What are the challenges of responding to displacement as a problem of transitional justice? In the Colombian context, pervasive violent conflict coexists with constitutional democracy. In recent years, the legal framework for dealing with internal displacement has been altered by the 2011 Victims’ Law. Based on newly published work on Colombia, this blog post discusses the changing conditions for displaced women’s legal mobilization.
Imposing the rule of law in post-conflict situations has often been seen as a means of filling normative voids that both enable and result from conflict. Colombia offers a unique opportunity to reflect critically on how progressive legal frameworks — particularly those that formally and extensively incorporate international law — fare in practice.
By early 2014, Colombia had one of the world’s highest populations of internally displaced people (IDPs): 5.7 million. As of July 2014, more than 6.6 million Colombian citizens had registered as victims of armed conflict. Since 1964, Colombia has been engaged in a protracted civil conflict that has entailed the presence of both communist guerrillas and paramilitary death squads, as well as the devastating effects of counterinsurgency operations (undertaken with U.S. support) and the militarization of the so-called war on drugs. The conflict, waged mostly in the rural areas, has created a massive forced migration from rural to urban areas, where IDPs join the ranks of the urban poor. Large-scale humanitarian crises typically involve weakened or fragile states, which rely on the humanitarian apparatus of the UN and international nongovernmental organizations (NGOs) to assess and address the crisis. This is not the case in Colombia, which is a constitutional democracy with a strong administrative state and a steadily growing economy. Colombia’s 1991 constitution included an expansive bill of rights with far-reaching legal protections for vulnerable groups, which were further developed by the Constitutional Court in the course of more than twenty years of progressive jurisprudence. In their struggle for social change, a plethora of grassroots organizations have made active use of the country’s strong legal mechanisms, as well as its thriving rights discourse.
Since the mid-2000s, the path-breaking legal and judicial processes that began in the late 1990s, which framed internal displacement as a humanitarian crisis, have gradually been replaced by a focus on transitional justice. Transitional justice efforts to “fill the rule of law vacuum” have been formally part of Colombian legislation since Law 975 of 2005, known as the Justice and Peace Law, introduced a limited transitional justice regime focused on bringing former paramilitaries to justice and instituting a limited truth-and-reconciliation process. With Law 1448 of 2011, which is known as the Victims’ Law, the country adopted a much more robust transitional justice process aimed at the restitution of land and the reparation of losses. Despite the political and legal emphasis on transition, however, armed violence and mass displacements have continued.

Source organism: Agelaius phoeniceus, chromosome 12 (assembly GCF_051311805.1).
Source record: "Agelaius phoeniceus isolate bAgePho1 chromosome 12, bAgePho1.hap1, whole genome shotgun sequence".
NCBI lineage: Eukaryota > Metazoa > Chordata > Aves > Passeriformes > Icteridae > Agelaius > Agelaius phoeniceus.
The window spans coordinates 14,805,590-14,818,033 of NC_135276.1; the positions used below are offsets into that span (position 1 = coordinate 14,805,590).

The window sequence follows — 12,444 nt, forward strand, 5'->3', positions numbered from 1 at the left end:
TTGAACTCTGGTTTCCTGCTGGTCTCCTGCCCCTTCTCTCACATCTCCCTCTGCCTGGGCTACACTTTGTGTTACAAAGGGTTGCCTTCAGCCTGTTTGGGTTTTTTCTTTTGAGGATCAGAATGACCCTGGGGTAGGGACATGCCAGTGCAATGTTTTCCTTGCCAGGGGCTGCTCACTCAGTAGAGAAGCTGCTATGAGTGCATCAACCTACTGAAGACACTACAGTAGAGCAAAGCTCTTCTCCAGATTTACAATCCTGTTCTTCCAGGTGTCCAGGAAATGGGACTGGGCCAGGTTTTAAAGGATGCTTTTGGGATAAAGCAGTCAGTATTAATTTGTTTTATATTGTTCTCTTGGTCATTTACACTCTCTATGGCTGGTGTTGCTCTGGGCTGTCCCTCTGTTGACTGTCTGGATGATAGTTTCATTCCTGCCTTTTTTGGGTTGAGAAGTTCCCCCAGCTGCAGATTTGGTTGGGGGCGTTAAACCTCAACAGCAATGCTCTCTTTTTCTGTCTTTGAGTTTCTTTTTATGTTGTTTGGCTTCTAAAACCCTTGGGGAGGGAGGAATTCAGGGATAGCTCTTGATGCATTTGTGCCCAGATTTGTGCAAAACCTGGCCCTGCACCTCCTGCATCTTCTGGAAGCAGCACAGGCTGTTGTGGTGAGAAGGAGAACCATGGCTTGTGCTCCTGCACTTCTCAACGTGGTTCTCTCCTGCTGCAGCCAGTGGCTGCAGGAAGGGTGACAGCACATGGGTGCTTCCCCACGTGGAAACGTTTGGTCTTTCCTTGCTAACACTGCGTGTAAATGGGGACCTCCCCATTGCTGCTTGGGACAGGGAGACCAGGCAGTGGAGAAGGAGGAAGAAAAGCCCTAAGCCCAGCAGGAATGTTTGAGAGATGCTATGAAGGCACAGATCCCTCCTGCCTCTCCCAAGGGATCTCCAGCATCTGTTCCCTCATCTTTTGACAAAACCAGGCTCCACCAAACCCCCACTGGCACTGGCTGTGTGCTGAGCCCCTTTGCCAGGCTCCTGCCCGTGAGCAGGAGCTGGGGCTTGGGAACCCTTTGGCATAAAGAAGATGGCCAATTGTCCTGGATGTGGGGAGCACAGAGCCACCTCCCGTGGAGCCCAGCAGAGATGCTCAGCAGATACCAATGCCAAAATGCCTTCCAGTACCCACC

As the Victims’ Law began to shape the agendas and actions of women’s IDP organizations, it became clear that interesting things were happening at the interface between two coexisting regimes: (1) the legal framework addressing displacement as a humanitarian crisis, and (2) an emerging large-scale, victim-oriented transitional justice framework.
Separately, these regimes represent significant advances in the protection of civilians. The humanitarian crisis framework signified political and legal acknowledgment of the forced nature of migration, while the Victims’ Law acknowledged both the existence of armed conflict and the fact that its victims must be recognised and heard. In practice, the coexistence of the regimes creates both opportunities and challenges — specifically, by simultaneously empowering and disempowering grassroots actors.
Thematically, the relationship between displacement and transitional justice has only recently begun to receive sustained attention from practitioners, policymakers, and researchers. In December 2009, the UN revised its framework for durable solutions for IDPs, in order to incorporate transitional justice measures. And in 2012, an influential report undertaken by the Brookings Institution and the International Center for Transitional Justice noted that “transitional justice measures can be used to address the . . . . injustices associated with displacement”. We suggest that more focus must be given to the direct and indirect consequences of the application of transitional justice legal frameworks on the ground. In particular, what happens when transitional justice regimes coexist alongside other protection regimes designed for the same individuals — and when such coexisting regimes find themselves competing for resources and international attention?
Note: This entry is built on the following book chapter:
Sandvik, Kristin Bergtora & Lemaitre, Julieta (2015) ‘From IDPs to Victims in Colombia: A Bottom-Up Reading of Law in Post- Conflict Transitions’ in Saul, Matthew & Sweeney, James A. (eds.) International Law and Post-Conflict Reconstruction Policy, Routledge.